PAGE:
Celestiq: a true Standard of the World?
In March 2020, just a week before the global Covid-19 pandemic began to shut down businesses and travel, GM held an “EV Day” in Michigan for invited auto media. No photos were allowed, but the company showed a dozen future EVs it said it intended to build. All but the pair of Chevy Bolt models were based on the new Ultium architecture.
Perhaps the most startling were two Cadillacs in addition to the Lyriq—since a midsize luxury electric SUV wasn’t a surprise even then. The first was a massive, square, Escalade-like three-row SUV (unnamed), about which we’ve heard nothing more since.
The other was a large, low, sleek fastback sedan called the Celestiq. Very long, very wide, the Celestiq is to serve as a new flagship and halo vehicle for GM’s global luxury brand. It will be hand-built, with a degree of customization Cadillac has never offered. According to GM Product Chief Mark Reuss, it will also be the first vehicle fitted with Ultra Cruise, GM’s next generation of autonomous driving system following its current hands-off Super Cruise highway system.
In July, GM unveiled the Celestiq concept to the world—and confirmed very low-volume production to start in model year 2025. It features a 55-inch dashboard display that lets a front passenger view video content that’s not visible to the driver. There’s also a glass roof with four individual quadrants that each passenger can customize to let in more or less light, as they wish. The car will be hand-built at GM’s Global Technical Center starting late next year—in volumes of just 400 per year.
The Celestiq is an audacious bid to take Cadillac back into the highest end of the ultra-luxury vehicle market. It will be priced at $300,000 and above, putting it above top-end models from Audi, BMW, Lexus and Mercedes-Benz, and up against more rarified marques: Bentley, Rolls-Royce, and perhaps Mercedes-Maybach. The US brand hasn’t played in the highest end of luxury in many decades. Its hand-built Eldorado models of the late 1950s may have been the last truly ultra-luxury models it offered—and that was at least three generations of car shoppers ago.
The Celestiq is not a make-or-break car for Cadillac. You could view it as an experiment, a low-volume attempt to see whether the brand can reach customers for whom money is truly no impediment, but who value rarity, exclusivity and features found in no other vehicle driven by their peers.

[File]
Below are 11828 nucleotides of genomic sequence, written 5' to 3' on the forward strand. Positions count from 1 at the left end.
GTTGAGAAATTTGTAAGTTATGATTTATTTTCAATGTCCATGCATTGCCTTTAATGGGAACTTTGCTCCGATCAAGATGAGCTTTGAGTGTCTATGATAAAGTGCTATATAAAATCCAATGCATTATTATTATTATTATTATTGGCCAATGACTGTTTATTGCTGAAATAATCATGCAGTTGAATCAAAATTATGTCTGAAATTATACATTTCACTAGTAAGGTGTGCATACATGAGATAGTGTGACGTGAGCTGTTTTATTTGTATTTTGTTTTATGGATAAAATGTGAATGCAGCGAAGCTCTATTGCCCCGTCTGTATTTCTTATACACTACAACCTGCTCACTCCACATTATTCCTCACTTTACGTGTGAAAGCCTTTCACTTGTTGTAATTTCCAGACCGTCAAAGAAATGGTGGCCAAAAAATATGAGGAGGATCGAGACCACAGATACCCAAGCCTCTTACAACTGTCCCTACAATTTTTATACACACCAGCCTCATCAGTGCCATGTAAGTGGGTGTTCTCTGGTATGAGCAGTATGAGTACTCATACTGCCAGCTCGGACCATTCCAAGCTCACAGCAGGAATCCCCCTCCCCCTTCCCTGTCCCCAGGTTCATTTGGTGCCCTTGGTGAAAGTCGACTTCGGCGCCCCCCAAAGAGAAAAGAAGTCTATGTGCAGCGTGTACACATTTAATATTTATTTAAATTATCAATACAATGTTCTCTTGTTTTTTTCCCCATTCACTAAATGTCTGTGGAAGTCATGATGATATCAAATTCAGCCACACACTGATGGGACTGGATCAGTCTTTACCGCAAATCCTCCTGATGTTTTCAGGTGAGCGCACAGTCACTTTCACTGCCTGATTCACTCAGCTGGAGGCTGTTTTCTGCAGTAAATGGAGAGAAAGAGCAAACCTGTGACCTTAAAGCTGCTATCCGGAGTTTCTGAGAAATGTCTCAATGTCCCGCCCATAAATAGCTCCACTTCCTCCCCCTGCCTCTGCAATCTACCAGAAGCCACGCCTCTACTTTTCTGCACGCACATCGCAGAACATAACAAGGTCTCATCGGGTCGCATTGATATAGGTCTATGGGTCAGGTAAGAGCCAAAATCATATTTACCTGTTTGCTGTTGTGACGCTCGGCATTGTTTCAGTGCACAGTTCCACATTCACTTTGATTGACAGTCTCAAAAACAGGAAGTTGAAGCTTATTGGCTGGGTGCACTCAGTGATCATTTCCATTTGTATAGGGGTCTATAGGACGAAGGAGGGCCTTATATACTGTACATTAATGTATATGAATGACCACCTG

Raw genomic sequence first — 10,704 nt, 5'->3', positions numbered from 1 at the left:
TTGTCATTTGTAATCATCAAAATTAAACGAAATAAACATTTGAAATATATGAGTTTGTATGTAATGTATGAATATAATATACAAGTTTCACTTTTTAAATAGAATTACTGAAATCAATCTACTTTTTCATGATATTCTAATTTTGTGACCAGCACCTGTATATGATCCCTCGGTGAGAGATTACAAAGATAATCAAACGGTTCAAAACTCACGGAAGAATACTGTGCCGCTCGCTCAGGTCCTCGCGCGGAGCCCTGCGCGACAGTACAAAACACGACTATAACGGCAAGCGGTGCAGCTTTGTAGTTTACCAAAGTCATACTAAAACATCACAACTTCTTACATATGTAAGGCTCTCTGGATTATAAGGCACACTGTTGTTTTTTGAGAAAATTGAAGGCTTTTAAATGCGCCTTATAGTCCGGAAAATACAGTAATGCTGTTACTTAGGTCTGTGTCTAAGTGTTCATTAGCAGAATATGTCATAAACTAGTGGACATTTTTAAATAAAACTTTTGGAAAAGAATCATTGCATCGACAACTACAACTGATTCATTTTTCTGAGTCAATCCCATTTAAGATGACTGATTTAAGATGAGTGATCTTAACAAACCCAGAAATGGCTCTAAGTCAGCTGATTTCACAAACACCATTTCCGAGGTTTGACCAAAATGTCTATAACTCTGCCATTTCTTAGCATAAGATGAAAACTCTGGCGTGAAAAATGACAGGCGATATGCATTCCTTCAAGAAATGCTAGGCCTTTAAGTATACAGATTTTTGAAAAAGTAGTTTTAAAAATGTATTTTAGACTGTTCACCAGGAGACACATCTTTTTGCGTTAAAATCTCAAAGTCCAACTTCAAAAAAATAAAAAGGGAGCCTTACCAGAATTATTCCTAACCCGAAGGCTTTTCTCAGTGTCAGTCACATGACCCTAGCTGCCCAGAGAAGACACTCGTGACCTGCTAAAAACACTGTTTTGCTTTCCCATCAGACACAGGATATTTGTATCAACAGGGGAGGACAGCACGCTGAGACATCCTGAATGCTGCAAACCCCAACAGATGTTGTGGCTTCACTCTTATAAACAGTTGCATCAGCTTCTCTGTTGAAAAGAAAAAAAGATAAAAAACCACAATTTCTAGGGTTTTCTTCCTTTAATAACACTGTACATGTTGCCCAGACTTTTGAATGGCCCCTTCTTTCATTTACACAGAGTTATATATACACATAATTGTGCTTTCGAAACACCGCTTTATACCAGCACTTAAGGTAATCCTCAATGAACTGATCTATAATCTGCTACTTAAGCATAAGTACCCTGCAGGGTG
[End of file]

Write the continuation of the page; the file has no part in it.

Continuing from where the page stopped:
China likely has more of those buyers than does North America, and they may be less resistant to a very, very high-end Cadillac. This is a market in which the brand has the advantage of novelty, and a chance to build a new image from the ground up, unencumbered by previous decades of missteps and multiple reinventions.
The China Syndrome
It’s China that may determine Cadillac’s future more than North America. The Lyriq is designed as much for that market as for US buyers. Deliveries of locally-built Lyriqs in China will start in late September or early October for the rear-wheel drive version, said Mike Albano, Executive Director of Cadillac Communications. The all-wheel-drive version will follow by the end of the year.
How important is China to Cadillac’s future? The brand’s best year in the US this century was 2005, when it sold 235,000 vehicles. But Cadillac sales in China surpassed those in its home market back in 2017, and the numbers have been steadily diverging ever since. That year, it sold 173,000 vehicles in China, versus 156,000 in the US.
From 2018 through 2021, the disparity between sales in the world’s two largest auto markets grew. In 2018, Cadillac sold 228,000 vehicles in China against 155,000 in the US. For 2019, it was 214,000 vs 156,000. In the two Covid years that followed, China sales were 231,000 and 233,000, versus 129,000 and 118,000 at home.
China is by far the most aggressive global market in promoting electric vehicles. It intends to capture the world’s biggest share of EV sales and EV battery production, and government policy is oriented toward that goal—just as it has already captured the world’s biggest share of solar photovoltaic cell production. In 2021, 31 percent of vehicles sold in China had plugs—versus 19 percent in Europe and just 5.2 percent in the US.
So, you can view the new electric Cadillacs as largely aimed at young, affluent, entrepreneurial Chinese buyers seeking the cachet of a Western luxury brand that differs from the same old German brands their friends drive. A couple of hundred ultra-pricey Celestiqs provide a halo effect to the Lyriq crossover they are more likely to end up buying. If, that is, all goes right for Cadillac in China—which is always an uncertain prospect.
Meanwhile, US consumers who can overlook Cadillac’s recent history will be offered some very advanced electric luxury cars—that aren’t the same old Teslas their friends drive. We look forward to driving them.